Demonstrations have become near-daily since the fatal police shooting of Clark, 22, on March 18 in his grandmother's backyard. Officers said they believed Clark to be armed, but he was only holding a cellphone.
Earlier in the day, friends, family and community members had gathered to grieve Clark at his public wake.
Some at the wake wore black shirts calling for justice, while one woman held up a clenched fist as she exited the church. The wake was largely quiet until Clark's brother, Stevante Clark, shouted at the media to leave before being picked up and carried away. The outburst came a day after he disrupted a Sacramento City Council meeting and chanted his brother's name at Mayor Darrell Steinberg.
Some expressed anger and said the two police officers who shot Clark should be charged, while other mourners said they could clearly envision their own families in Clark's family's place.
"This feels like the '60s, it doesn't feel like 2018. We've definitely regressed," said Cynthia Brown, a friend of Clark's grandfather who brought her 10- and 15-year-old grandsons to the wake. "To me, (they) could be Stephon Clark."
The Rev. Al Sharpton plans to deliver the eulogy at Clark's Thursday funeral.
Tensions remain high in California's capital city following the shooting. Two Sacramento police officers were responding to a report of someone breaking car windows fatally shot him in his grandparents' backyard. Police say they believe Clark was the suspect and he ran when a police helicopter responded, then did not obey officers' orders.
Police say they thought Clark was holding a gun when he moved toward them, but he was found only with a cellphone.
Protests have been held almost daily and marchers have twice blocked fans from entering the NBA arena downtown for Sacramento Kings games.
A Kings official said Wednesday that new security measures for Thursday night's game would include ticket checks on the perimeter of the Golden1Center plaza, new barricades and additional police and security personnel presence.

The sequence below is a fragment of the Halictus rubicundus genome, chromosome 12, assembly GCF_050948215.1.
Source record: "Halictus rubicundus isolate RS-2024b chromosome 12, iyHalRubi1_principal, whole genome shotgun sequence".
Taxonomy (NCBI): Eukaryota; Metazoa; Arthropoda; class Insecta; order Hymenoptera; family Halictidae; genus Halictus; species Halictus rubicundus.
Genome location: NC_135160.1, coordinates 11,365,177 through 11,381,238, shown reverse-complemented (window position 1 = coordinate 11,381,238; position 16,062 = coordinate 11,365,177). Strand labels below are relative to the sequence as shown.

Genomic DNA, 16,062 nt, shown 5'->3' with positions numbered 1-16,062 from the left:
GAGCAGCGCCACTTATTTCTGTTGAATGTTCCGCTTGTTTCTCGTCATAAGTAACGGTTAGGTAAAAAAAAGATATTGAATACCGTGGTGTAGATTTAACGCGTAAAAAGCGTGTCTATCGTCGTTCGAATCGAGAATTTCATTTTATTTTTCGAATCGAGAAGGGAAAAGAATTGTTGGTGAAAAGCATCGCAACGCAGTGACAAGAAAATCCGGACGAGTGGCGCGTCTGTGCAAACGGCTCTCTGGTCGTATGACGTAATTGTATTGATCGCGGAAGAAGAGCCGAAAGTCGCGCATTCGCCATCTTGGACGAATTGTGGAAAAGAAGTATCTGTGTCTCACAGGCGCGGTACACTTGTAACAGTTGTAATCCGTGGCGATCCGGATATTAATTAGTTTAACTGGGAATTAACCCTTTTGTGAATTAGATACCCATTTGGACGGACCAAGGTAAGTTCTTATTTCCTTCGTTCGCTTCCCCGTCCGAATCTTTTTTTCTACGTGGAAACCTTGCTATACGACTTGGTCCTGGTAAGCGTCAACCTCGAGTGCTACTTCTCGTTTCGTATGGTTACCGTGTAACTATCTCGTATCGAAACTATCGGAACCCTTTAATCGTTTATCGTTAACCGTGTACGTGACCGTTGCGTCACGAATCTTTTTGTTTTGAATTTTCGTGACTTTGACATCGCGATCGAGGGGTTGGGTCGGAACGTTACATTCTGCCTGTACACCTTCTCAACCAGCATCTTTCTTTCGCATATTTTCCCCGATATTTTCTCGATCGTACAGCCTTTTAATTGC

Sgt. Vince Chandler said officers would be ready to respond in protective gear, according to The Sacramento Bee.
Meanwhile, Steinberg said disruptions like Stevante Clark's at Tuesday's council meeting won't happen again, though he expressed empathy for Clark.
"That sort of demonstration in the council chamber cannot happen again. It won't happen again. But in that moment, that was a brother grieving for the loss of his brother," he said.
For all the angst and raw emotions, grieving and weary family members are skeptical that any substantive change will result before the next young black man dies from police gunfire and siphons away the national media and banner headlines.
"So we appreciate the conversation, but conversation without implementation of some true reformation means nothing," Clark's uncle, Curtis Gordon, told The Associated Press in an interview Tuesday. "It brought us to this moment, but what about tomorrow? What about next week?
"You know, sadly, I have no confidence in America and the fact that I will probably hear another story sometime this year of an innocent life lost over excessive police force. It's so common, you're numb to it."
The California attorney general's office on Tuesday joined the investigation, a move Sacramento Police Chief Daniel Hahn said he hopes will bring "faith and transparency" to a case that he said has sparked "extremely high emotions, anger and hurt in our city."
Attorney General Xavier Becerra's office will provide oversight of the investigation and conduct a review of the police department's policies and use-of-force training. The decision of whether to bring criminal charges against the officers involved remains with District Attorney Anne Marie Schubert, although Becerra said his office could also bring charges. Black Lives Matter Sacramento has organized several days of protests outside Schubert's office calling for the officers to be charged.